March 5, 2010
In This Issue: AirVenture to feature 40 DC–3s, C–47s Suspensions after child controller incident Wire-strike dangers lurk in low-level flying
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Cessna Aircraft has delivered its 9,000th single-engine piston airplane built at Independence, Kan. Cessna customer Rob Logozio took delivery of the 9,000th aircraft, a 182T Skylane, during a ceremony at Cessna’s Independence facility. Logozio purchased his 2010 Skylane from Panorama Flight Service in White Plains, N.Y. Read more >>
If you’re still flying using your paper pilot certificate, time is running out to switch to a plastic certificate. Pilots are required to obtain plastic pilot certificates from the FAA by March 31 if exercising airmen privileges. To make sure you don’t have to wait on the ground for your new certificate, request it now on the FAA Web site.
The National Aeronautic Association will award the 2009 Robert J. Collier Trophy on May 13 to the International Space Station. The award is for the “design, development, and assembly” of the structure that promises new discoveries and a new level of international cooperation. Read more >>
If you happen to be at EAA AirVenture in Oshkosh on July 26, you’ll get to see the loose formation arrival of an expected 40 Douglas DC–3 and C–47 aircraft, led by a modern U.S. Air Force C–17 and three of the DC–3s. The celebration, organized by a group called The Last Time, will assemble during the weekend of July 24 and 25 at Rock Falls, Ill. It is expected to be the largest formation of DC–3s and their military counterparts since World War II. Read more >>
A controller and his supervisor were placed on administrative leave from JFK tower for allowing a child to control aircraft. Transmissions heard on a Fox News blog indicate the child was probably under a controller’s supervision. The child is heard to clear several aircraft for takeoff, and advises those aircraft after takeoff to change frequency, adding a cheery, “Adios, amigo,” to the end of one of the calls. Read more >>
As lawmakers and regulators consider the proper response to the Feb. 18 crash of a Piper Cherokee into an office building in Austin, Texas, a supporter of general aviation in Congress says unnecessary restrictions on GA are not the answer. Sen. Sam Brownback (R-Kan.), a member of the Senate GA Caucus, cautioned against additional burdens on the industry in a press release Feb. 26. “People within the general aviation community are totally committed to the safe and secure operation of the system and take great pride in looking for ways to continually improve it,” Brownback said. Read more >>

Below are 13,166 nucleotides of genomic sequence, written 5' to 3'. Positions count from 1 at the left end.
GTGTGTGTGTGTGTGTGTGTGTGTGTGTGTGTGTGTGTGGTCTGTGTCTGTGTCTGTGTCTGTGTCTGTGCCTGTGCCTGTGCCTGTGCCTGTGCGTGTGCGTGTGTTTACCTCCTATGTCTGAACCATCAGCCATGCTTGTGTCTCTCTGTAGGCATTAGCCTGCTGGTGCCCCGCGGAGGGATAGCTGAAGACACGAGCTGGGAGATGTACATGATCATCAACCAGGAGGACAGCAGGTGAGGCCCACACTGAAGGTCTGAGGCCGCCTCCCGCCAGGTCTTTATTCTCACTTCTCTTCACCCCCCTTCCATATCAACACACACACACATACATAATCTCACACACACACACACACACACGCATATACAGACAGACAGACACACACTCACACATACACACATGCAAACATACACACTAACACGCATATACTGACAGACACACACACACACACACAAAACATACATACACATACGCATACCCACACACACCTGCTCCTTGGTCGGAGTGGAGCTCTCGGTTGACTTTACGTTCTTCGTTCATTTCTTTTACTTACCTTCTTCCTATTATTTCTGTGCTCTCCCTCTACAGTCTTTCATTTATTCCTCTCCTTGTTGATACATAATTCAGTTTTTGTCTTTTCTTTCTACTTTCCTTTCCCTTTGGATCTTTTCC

Members of the Women Airforce Service Pilots (WASP) of World War II will be honored March 10 for their service with a Congressional Gold Medal. The presentation will take place in the United States Capitol in Washington, D.C. The medal will be placed on exhibit in the Smithsonian Institution and pays tribute to the more than 1,100 former members, about 300 of whom are alive today. Read more >>
When he heard about the devastation in Haiti after the earthquake in January, Pat Dolan wanted to do more than text $10 to the Red Cross. He read about Bahamas Habitat, a missionary group that was trying to recruit volunteer pilots and aircraft to fly medical supplies and food into Haiti. But could they possibly use him—a weekend pilot based in Long Island, N.Y.—and his Navajo Chieftain? The answer was yes. Dolan joined fellow general aviation pilots in offering up his skills and aircraft to contribute to what has become an ad-hoc airlift to the Caribbean nation. He and other pilots have shared their personal accounts of transporting supplies and personnel to Haiti on PiReps, a pilot community site where AOPA members can submit stories, tips, and experiences. Read Dolan’s story >>
Winston Churchill, grandson of the famous British leader during World War II and a lifelong pilot, died at his home in London. He had prostate cancer. Churchill was a member of the House of Commons and a graduate of Oxford, but he spent a great deal of time in the United States as well. Read more >>